Tuesday, May 17, 2011

MASTERPIECE

At this stage of his career, James Carter can put out any kind of album he wants to. At one of Carter’s concerts, I overheard someone saying, “James could blow into a garden hose and that would sound good”. I don’t doubt that. Carter is undoubtedly one of the principal jazz saxophonists of his generation—on second thought of any generation. Carter has recorded some remarkable concept albums “Jurassic Classics,” “Conversin’ with the Elders,” “Chasin’ the Gypsy” and “Gardenia for Lady Day” are some examples. But none more remarkable as his new album “Caribbean Rhapsody: Concerto for Saxophones.

Today, Emacry Records offers to the public “Caribbean Rhapsody: Concerto for Saxophones and Orchestra”. Roberto Sierra, who has worked with Carter off and on for nearly a decade, composed the music. Sierra cut open Carter’s style, like a coroner a corpse for an autopsy. Sierra dissected every part of Carter’s style. Sierra's crafted compositions befitting Carter's many hallmarks.

One of Carter's hallmarks is coming up with imaginative cadenzas. Sierra kept the back door of some of his compositions wide open for Carter to play cadenzas. 

“Caribbean Rhapsody" is not Carter’s first stab at classical music. In 2002, Carter performed with the Detroit Symphony Orchestra under the direction of Neeme Jarvi. Sierra composed the music. The concert was successful. The following year Carter played with the DSO again. Classical music doesn’t allow any room for improvising. Sierra knows Carter playing relies heavily on improvisation.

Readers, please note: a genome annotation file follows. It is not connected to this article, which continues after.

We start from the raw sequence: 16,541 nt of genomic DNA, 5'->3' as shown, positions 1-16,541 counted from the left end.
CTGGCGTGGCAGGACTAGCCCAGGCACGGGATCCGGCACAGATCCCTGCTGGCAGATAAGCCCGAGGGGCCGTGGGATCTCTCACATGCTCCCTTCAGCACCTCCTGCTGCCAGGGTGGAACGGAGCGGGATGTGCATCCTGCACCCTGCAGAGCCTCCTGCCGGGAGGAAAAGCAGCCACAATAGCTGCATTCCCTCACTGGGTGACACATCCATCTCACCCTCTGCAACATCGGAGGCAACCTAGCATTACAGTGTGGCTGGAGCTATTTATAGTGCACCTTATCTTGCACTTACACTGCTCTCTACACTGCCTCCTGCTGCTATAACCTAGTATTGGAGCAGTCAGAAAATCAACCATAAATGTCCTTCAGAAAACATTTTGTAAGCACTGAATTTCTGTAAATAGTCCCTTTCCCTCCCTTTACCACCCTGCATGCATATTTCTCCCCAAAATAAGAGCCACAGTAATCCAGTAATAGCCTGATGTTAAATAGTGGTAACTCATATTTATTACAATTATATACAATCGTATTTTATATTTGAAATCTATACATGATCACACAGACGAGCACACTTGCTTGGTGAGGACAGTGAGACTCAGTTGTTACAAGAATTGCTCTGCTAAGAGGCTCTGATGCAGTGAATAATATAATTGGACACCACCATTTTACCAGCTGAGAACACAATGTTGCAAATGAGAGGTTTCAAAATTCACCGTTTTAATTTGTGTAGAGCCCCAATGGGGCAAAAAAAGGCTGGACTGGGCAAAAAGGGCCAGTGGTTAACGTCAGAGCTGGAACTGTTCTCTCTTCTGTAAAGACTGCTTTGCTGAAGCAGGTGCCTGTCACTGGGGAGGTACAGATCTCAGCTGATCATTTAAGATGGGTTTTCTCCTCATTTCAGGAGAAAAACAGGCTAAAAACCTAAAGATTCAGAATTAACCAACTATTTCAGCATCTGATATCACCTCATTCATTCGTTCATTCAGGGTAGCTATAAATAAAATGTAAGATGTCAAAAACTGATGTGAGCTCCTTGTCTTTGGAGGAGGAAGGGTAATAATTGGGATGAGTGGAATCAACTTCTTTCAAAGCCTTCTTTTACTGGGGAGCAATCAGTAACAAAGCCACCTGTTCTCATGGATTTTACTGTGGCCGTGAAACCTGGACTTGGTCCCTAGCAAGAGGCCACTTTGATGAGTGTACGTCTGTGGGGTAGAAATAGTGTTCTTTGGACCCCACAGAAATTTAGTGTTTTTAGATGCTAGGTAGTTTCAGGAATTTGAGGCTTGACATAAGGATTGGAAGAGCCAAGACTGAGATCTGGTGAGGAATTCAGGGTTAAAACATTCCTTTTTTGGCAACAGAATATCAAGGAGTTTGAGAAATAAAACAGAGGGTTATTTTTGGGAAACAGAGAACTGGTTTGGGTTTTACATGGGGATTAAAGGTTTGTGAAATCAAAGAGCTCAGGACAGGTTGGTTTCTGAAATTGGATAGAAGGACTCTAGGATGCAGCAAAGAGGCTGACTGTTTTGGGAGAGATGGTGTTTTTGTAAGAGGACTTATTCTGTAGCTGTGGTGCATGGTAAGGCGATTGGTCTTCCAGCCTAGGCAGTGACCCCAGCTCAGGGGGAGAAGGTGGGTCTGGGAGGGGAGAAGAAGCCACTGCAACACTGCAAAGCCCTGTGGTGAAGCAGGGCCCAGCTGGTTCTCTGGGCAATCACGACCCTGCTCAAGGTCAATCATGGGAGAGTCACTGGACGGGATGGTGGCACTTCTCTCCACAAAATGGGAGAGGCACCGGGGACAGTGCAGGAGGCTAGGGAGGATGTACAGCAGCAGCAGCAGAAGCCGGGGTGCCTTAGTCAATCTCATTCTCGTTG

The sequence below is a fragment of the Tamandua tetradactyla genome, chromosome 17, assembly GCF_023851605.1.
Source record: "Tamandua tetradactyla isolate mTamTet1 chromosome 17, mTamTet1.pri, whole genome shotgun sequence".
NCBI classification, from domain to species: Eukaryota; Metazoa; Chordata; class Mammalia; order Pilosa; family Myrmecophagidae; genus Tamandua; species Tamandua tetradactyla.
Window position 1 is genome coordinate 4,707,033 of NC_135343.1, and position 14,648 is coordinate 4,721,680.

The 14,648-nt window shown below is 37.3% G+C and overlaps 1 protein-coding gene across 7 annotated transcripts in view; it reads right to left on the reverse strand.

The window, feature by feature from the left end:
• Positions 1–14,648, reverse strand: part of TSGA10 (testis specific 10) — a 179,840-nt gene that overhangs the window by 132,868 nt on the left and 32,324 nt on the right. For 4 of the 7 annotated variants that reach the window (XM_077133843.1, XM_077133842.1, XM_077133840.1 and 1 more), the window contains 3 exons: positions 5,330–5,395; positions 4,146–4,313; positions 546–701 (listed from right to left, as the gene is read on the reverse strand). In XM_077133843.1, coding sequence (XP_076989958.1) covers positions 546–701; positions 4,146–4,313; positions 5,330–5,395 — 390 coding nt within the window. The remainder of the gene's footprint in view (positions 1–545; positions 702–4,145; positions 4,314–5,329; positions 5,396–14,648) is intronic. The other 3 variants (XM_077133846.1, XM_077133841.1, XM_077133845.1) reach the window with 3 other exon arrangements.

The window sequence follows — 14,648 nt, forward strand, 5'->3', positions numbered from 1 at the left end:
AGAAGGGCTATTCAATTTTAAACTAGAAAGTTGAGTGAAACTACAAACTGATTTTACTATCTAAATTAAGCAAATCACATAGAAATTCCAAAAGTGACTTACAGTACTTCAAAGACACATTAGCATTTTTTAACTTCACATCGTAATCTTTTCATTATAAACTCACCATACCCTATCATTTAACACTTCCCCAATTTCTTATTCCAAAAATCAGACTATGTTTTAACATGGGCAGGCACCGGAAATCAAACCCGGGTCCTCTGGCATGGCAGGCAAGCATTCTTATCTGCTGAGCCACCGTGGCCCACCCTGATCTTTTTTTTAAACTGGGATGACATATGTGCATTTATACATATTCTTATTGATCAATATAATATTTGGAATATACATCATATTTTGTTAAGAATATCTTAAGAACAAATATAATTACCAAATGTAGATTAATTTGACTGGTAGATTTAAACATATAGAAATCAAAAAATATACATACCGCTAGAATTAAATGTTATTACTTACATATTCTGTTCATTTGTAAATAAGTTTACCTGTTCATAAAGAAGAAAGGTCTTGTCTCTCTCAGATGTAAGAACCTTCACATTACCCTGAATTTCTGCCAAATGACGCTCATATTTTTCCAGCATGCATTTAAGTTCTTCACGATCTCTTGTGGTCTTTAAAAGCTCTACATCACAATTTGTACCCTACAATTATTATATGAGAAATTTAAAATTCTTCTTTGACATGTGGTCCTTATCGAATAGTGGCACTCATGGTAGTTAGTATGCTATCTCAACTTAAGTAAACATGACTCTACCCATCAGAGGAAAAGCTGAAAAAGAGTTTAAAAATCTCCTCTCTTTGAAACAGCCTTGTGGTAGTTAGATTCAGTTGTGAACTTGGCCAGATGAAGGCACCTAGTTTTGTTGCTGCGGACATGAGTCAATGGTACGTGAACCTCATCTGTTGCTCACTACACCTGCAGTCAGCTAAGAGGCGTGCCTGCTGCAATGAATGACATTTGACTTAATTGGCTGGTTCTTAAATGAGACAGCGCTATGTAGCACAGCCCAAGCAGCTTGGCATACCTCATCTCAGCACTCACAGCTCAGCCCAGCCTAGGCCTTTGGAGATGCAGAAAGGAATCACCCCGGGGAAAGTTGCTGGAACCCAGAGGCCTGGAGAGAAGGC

And asking Carter to play music without improvising would be like asking a slugger to hit a home run without a bat. Sierra composed music for “Caribbean Rhapsody,” that doesn’t restrict Carter’s inner swinger. Sierra’s compositions challenge Carter to dig deeper into his bag of improvisational tricks, and Carter exceeds the challenge.

“Caribbean Rhapsody” opens with “Ritmico”. Carter does the bolero with his tenor. On “Tender,” Carter plays the tenor and soprano tenderly like a mother tending to a scrape on a child’s knee. “Playful” meanders along until Carter kicks the tempo in the ass. Then Carter and the Sinfonia Varsovia Orchestra swing home the rest of the way.

“Caribbean Rhapsody” has many unforgettable moments. Two moments are Carter soloing on “Tenor Interlude” and Soprano Interlude” Carter weeds through the changes like a landscaper. (Someday Carter will replace saxophonist Sonny Rollins as the reigning king of improvisation.) Another unforgettable moment is Carter’s exchange with The Alkun Dixon String Quintet on the concerto “Caribbean Rhapsody,” In the second, movement Carter and guest soloist violinist Regina Carter swing high like trapeze artists.

Carter has 14 albums under his belt now. “Caribbean Rhapsody” is Carter’s first masterpiece. “Caribbean Rhapsody is the second album legendary jazz record producer Michael Cuscuna has produced for Carter. At 42, every aspect of Carter’s playing has matured, and Cuscuna is the right partner for Carter at this stage of his career.
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